• Tianzhou-1 carried embryoid bodies of mice and embryonic stem cells into space.

Tianzhou-1 carried embryoid bodies of mice and embryonic stem cells into space. (Photo : Getty Images)

Tianzhou-1 was recently launched into space on Thursday, April 26. With it are the hopes and dreams of many space scientists in China, including the study of human body organs in outer space.

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Although conducting studies on human organs outside of earth remains unlikely for now, Tianzhou-1 might be able to pave a way for a breakthrough.

According to an article by SpaceDaily.com, the spacecraft is carrying embryoid bodies of mice and embryonic stem cells so scientists from the Institute of Zoology of the Chinese Academy of Sciences (CAS) can experiment and study what micro-gravity can do on two processes: embryonic stem cell differentiation and proliferation.

The scientists will use the telescope images taken of the subjects aboard Tianzhou-1 alongside experiments conducted on the ground.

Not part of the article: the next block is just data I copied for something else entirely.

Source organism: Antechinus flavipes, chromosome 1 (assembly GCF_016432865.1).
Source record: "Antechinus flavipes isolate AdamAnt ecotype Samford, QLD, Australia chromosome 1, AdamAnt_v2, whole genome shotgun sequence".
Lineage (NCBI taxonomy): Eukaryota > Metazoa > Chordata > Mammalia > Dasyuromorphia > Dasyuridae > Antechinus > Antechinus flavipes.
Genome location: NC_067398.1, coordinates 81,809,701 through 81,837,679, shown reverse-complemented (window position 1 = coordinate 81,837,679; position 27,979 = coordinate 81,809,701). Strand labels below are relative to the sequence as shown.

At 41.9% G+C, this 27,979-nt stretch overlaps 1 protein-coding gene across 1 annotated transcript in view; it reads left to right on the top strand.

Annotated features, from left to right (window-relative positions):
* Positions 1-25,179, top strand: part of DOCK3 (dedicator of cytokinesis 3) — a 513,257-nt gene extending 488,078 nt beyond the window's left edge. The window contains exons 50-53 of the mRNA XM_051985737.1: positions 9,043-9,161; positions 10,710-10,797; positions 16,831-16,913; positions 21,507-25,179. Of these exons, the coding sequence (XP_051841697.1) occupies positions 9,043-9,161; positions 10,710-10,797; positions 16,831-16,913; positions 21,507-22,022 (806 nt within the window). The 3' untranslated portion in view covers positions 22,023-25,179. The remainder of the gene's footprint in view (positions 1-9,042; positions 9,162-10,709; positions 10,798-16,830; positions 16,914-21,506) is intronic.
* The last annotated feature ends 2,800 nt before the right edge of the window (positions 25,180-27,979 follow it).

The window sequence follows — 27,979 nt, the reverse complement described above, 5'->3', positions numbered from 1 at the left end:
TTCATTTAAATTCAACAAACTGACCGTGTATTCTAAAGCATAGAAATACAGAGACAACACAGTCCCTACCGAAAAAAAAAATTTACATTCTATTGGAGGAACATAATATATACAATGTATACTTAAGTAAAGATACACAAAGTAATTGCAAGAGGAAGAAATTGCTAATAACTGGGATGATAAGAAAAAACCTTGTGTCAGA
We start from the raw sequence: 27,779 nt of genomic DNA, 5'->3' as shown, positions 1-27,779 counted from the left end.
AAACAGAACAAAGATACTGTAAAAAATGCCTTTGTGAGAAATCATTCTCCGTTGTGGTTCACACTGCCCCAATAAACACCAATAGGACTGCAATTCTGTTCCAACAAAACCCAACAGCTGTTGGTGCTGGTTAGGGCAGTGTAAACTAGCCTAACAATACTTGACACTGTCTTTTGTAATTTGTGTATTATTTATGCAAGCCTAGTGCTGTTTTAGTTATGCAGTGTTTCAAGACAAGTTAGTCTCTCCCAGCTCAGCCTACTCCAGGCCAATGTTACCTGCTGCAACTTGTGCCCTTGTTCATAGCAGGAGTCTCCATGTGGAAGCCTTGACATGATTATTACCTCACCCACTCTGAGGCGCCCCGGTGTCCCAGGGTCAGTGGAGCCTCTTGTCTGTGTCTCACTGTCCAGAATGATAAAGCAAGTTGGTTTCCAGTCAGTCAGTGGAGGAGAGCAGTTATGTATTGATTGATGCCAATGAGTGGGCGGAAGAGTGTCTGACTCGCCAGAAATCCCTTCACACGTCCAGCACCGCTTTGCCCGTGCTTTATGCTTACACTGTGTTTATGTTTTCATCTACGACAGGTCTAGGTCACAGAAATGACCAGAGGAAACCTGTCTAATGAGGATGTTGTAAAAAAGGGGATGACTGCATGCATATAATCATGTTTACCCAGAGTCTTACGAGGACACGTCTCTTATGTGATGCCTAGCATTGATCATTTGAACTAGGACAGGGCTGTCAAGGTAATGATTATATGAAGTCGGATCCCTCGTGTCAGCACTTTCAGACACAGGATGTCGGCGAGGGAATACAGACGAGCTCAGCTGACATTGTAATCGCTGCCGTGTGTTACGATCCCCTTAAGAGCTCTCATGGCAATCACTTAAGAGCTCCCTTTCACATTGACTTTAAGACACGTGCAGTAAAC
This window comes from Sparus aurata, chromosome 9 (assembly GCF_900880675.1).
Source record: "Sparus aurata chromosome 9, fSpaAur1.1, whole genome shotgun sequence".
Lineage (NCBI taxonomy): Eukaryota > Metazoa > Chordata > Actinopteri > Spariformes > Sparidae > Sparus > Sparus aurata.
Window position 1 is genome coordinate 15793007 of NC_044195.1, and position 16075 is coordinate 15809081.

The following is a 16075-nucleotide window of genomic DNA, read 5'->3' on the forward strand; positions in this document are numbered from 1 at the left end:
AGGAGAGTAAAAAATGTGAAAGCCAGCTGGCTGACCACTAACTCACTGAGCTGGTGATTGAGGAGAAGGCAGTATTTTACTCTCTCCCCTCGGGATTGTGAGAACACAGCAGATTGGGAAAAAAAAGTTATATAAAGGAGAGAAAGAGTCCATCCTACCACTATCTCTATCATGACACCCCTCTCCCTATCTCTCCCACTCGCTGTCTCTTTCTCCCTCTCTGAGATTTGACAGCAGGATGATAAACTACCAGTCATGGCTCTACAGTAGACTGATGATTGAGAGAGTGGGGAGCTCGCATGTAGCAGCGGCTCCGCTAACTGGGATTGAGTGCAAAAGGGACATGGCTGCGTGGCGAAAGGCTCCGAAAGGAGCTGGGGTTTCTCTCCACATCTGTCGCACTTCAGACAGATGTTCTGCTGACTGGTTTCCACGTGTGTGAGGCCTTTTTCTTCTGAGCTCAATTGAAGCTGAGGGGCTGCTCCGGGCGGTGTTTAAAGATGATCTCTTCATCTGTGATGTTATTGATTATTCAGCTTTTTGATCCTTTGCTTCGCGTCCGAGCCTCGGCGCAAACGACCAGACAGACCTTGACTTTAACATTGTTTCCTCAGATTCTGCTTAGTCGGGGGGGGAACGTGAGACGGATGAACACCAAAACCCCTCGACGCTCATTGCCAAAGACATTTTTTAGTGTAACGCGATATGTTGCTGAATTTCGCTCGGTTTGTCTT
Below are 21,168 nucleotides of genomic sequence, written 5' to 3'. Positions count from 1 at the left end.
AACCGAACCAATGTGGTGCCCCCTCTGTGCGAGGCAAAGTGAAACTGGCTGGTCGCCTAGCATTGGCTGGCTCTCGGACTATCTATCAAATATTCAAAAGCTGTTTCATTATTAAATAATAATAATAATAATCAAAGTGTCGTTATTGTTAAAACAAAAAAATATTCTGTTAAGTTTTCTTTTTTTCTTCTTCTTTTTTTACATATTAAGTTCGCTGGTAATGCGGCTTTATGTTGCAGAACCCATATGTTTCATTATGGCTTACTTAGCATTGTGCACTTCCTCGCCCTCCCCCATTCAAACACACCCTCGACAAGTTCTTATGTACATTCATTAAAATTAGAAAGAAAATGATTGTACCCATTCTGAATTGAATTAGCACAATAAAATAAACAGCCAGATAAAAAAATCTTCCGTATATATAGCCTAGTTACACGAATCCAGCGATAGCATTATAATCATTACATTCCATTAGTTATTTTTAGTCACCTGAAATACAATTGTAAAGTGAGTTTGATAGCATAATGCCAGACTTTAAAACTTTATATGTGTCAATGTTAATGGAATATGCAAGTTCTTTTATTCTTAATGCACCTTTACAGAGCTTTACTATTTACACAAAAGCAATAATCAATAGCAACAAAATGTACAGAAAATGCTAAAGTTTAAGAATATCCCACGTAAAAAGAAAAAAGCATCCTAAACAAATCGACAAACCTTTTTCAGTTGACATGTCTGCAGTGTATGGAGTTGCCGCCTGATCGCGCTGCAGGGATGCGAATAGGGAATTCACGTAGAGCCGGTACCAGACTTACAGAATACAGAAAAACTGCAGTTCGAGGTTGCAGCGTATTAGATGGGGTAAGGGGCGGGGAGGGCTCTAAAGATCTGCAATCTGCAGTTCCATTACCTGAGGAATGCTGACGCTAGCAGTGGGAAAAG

“We hope to get an initial understanding about the space micro-gravity effects on stem cell proliferation and differentiation,” Duan Enkui, the lead researcher of the project, told SpaceDaily.com.

Widely regarded as one of the most important research studies of today, stem cell biology can push the envelope of science further, particularly in the areas of regenerative medicine research and tissue engineering.

Stem cells are unique in that they are pluripotent, meaning they can become any type of cell present in the body, human or otherwise. 

Another unique trait of embryonic stem cells is the capability to regenerate or renew as well as multiply in the body without compromising their pluripotency.

Only a handful of treatments are utilizing stem cells at present, but experts believe that more research on embryonic stem cells can lead to treating a wide range of illnesses. 

Scientists studying the stem cells carried by Tianzhou-1 certainly hope to unlock how micro-gravity can be harnessed to improve the in-vitro expansion of embryonic stem cells.

“Maybe scientists will be able to induce stem cells to grow into certain tissues or organs in space in the future to serve people on earth,” said Lei Xiaohua, a member of the research team.